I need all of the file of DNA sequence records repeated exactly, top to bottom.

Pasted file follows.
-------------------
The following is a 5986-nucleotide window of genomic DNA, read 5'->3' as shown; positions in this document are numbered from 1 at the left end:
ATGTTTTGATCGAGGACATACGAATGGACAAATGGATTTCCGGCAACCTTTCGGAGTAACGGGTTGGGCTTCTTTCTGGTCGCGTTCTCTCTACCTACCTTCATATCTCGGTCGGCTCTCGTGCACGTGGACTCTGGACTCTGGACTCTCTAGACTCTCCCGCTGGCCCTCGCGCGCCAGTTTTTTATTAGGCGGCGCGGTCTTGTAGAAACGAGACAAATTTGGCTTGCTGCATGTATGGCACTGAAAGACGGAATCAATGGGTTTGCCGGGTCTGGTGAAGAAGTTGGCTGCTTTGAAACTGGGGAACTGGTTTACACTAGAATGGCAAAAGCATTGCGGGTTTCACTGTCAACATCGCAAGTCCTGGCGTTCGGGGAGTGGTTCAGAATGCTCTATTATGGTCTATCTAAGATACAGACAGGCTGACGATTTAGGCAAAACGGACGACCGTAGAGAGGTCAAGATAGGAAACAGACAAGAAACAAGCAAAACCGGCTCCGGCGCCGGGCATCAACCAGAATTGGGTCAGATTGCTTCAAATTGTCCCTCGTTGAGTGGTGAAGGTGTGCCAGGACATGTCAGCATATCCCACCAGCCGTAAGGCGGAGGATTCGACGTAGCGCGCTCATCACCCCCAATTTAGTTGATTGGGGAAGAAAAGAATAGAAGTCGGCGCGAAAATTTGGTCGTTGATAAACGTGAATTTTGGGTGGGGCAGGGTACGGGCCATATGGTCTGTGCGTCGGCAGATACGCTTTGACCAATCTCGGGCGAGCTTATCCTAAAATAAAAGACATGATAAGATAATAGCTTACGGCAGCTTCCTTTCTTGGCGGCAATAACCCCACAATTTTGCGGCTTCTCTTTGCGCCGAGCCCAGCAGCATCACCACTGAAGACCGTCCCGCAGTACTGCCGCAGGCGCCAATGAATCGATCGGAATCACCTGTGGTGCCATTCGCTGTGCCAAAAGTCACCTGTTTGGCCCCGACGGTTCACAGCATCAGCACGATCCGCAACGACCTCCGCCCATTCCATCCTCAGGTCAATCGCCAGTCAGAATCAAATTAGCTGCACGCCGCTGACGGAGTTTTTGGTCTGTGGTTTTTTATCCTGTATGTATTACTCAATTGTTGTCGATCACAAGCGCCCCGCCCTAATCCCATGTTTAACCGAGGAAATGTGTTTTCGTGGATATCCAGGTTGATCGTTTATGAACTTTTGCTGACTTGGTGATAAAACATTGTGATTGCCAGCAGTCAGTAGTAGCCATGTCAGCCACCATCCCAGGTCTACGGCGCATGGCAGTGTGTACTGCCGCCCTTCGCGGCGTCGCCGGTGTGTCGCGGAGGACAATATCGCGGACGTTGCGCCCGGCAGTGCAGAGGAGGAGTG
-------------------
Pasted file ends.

The following is a 5986-nucleotide window of genomic DNA, read 5'->3' as shown; positions in this document are numbered from 1 at the left end:
ATGTTTTGATCGAGGACATACGAATGGACAAATGGATTTCCGGCAACCTTTCGGAGTAACGGGTTGGGCTTCTTTCTGGTCGCGTTCTCTCTACCTACCTTCATATCTCGGTCGGCTCTCGTGCACGTGGACTCTGGACTCTGGACTCTCTAGACTCTCCCGCTGGCCCTCGCGCGCCAGTTTTTTATTAGGCGGCGCGGTCTTGTAGAAACGAGACAAATTTGGCTTGCTGCATGTATGGCACTGAAAGACGGAATCAATGGGTTTGCCGGGTCTGGTGAAGAAGTTGGCTGCTTTGAAACTGGGGAACTGGTTTACACTAGAATGGCAAAAGCATTGCGGGTTTCACTGTCAACATCGCAAGTCCTGGCGTTCGGGGAGTGGTTCAGAATGCTCTATTATGGTCTATCTAAGATACAGACAGGCTGACGATTTAGGCAAAACGGACGACCGTAGAGAGGTCAAGATAGGAAACAGACAAGAAACAAGCAAAACCGGCTCCGGCGCCGGGCATCAACCAGAATTGGGTCAGATTGCTTCAAATTGTCCCTCGTTGAGTGGTGAAGGTGTGCCAGGACATGTCAGCATATCCCACCAGCCGTAAGGCGGAGGATTCGACGTAGCGCGCTCATCACCCCCAATTTAGTTGATTGGGGAAGAAAAGAATAGAAGTCGGCGCGAAAATTTGGTCGTTGATAAACGTGAATTTTGGGTGGGGCAGGGTACGGGCCATATGGTCTGTGCGTCGGCAGATACGCTTTGACCAATCTCGGGCGAGCTTATCCTAAAATAAAAGACATGATAAGATAATAGCTTACGGCAGCTTCCTTTCTTGGCGGCAATAACCCCACAATTTTGCGGCTTCTCTTTGCGCCGAGCCCAGCAGCATCACCACTGAAGACCGTCCCGCAGTACTGCCGCAGGCGCCAATGAATCGATCGGAATCACCTGTGGTGCCATTCGCTGTGCCAAAAGTCACCTGTTTGGCCCCGACGGTTCACAGCATCAGCACGATCCGCAACGACCTCCGCCCATTCCATCCTCAGGTCAATCGCCAGTCAGAATCAAATTAGCTGCACGCCGCTGACGGAGTTTTTGGTCTGTGGTTTTTTATCCTGTATGTATTACTCAATTGTTGTCGATCACAAGCGCCCCGCCCTAATCCCATGTTTAACCGAGGAAATGTGTTTTCGTGGATATCCAGGTTGATCGTTTATGAACTTTTGCTGACTTGGTGATAAAACATTGTGATTGCCAGCAGTCAGTAGTAGCCATGTCAGCCACCATCCCAGGTCTACGGCGCATGGCAGTGTGTACTGCCGCCCTTCGCGGCGTCGCCGGTGTGTCGCGGAGGACAATATCGCGGACGTTGCGCCCGGCAGTGCAGAGGAGGAGTG